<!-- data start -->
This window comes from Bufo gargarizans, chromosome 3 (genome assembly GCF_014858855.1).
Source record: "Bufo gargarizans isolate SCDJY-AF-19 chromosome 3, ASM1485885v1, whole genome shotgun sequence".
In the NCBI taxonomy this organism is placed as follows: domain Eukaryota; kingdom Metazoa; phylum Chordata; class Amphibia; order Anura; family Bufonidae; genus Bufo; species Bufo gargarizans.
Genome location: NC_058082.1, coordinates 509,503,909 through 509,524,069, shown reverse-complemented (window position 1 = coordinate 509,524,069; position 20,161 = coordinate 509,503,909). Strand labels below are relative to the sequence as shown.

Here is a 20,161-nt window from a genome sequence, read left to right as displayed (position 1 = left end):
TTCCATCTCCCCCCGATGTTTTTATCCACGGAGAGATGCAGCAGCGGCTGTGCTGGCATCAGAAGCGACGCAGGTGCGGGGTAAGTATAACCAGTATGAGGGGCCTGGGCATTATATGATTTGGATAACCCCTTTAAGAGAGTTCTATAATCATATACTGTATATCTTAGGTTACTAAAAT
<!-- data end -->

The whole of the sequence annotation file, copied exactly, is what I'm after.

This window comes from Bufo gargarizans, chromosome 3 (genome assembly GCF_014858855.1).
Source record: "Bufo gargarizans isolate SCDJY-AF-19 chromosome 3, ASM1485885v1, whole genome shotgun sequence".
In the NCBI taxonomy this organism is placed as follows: domain Eukaryota; kingdom Metazoa; phylum Chordata; class Amphibia; order Anura; family Bufonidae; genus Bufo; species Bufo gargarizans.
Genome location: NC_058082.1, coordinates 509,503,909 through 509,524,069, shown reverse-complemented (window position 1 = coordinate 509,524,069; position 20,161 = coordinate 509,503,909). Strand labels below are relative to the sequence as shown.

Here is a 20,161-nt window from a genome sequence, read left to right as displayed (position 1 = left end):
TTCCATCTCCCCCCGATGTTTTTATCCACGGAGAGATGCAGCAGCGGCTGTGCTGGCATCAGAAGCGACGCAGGTGCGGGGTAAGTATAACCAGTATGAGGGGCCTGGGCATTATATGATTTGGATAACCCCTTTAAGAGAGTTCTATAATCATATACTGTATATCTTAGGTTACTAAAAT